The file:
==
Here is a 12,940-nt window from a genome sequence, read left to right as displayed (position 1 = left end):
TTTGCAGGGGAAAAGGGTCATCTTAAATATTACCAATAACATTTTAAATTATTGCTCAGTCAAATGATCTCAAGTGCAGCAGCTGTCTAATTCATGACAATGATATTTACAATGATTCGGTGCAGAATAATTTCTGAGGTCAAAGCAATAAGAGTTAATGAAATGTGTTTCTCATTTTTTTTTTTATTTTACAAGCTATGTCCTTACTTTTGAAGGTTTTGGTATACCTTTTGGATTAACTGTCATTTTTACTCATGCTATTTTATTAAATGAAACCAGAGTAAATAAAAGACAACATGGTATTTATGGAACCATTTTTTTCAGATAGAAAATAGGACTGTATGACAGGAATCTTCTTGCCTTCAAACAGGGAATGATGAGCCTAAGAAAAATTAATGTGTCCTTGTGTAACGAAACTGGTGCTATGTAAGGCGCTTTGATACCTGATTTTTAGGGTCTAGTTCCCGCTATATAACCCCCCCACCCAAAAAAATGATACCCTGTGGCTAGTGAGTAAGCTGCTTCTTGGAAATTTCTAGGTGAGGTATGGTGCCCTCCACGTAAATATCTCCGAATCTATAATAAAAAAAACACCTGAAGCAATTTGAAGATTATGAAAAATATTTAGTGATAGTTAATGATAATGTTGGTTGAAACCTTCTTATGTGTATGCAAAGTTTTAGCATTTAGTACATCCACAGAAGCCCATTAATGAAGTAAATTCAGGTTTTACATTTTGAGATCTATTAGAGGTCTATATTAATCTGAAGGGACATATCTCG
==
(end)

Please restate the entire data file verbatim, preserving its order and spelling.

Here is a 12,940-nt window from a genome sequence, read left to right as displayed (position 1 = left end):
TTTGCAGGGGAAAAGGGTCATCTTAAATATTACCAATAACATTTTAAATTATTGCTCAGTCAAATGATCTCAAGTGCAGCAGCTGTCTAATTCATGACAATGATATTTACAATGATTCGGTGCAGAATAATTTCTGAGGTCAAAGCAATAAGAGTTAATGAAATGTGTTTCTCATTTTTTTTTTTATTTTACAAGCTATGTCCTTACTTTTGAAGGTTTTGGTATACCTTTTGGATTAACTGTCATTTTTACTCATGCTATTTTATTAAATGAAACCAGAGTAAATAAAAGACAACATGGTATTTATGGAACCATTTTTTTCAGATAGAAAATAGGACTGTATGACAGGAATCTTCTTGCCTTCAAACAGGGAATGATGAGCCTAAGAAAAATTAATGTGTCCTTGTGTAACGAAACTGGTGCTATGTAAGGCGCTTTGATACCTGATTTTTAGGGTCTAGTTCCCGCTATATAACCCCCCCACCCAAAAAAATGATACCCTGTGGCTAGTGAGTAAGCTGCTTCTTGGAAATTTCTAGGTGAGGTATGGTGCCCTCCACGTAAATATCTCCGAATCTATAATAAAAAAAACACCTGAAGCAATTTGAAGATTATGAAAAATATTTAGTGATAGTTAATGATAATGTTGGTTGAAACCTTCTTATGTGTATGCAAAGTTTTAGCATTTAGTACATCCACAGAAGCCCATTAATGAAGTAAATTCAGGTTTTACATTTTGAGATCTATTAGAGGTCTATATTAATCTGAAGGGACATATCTCG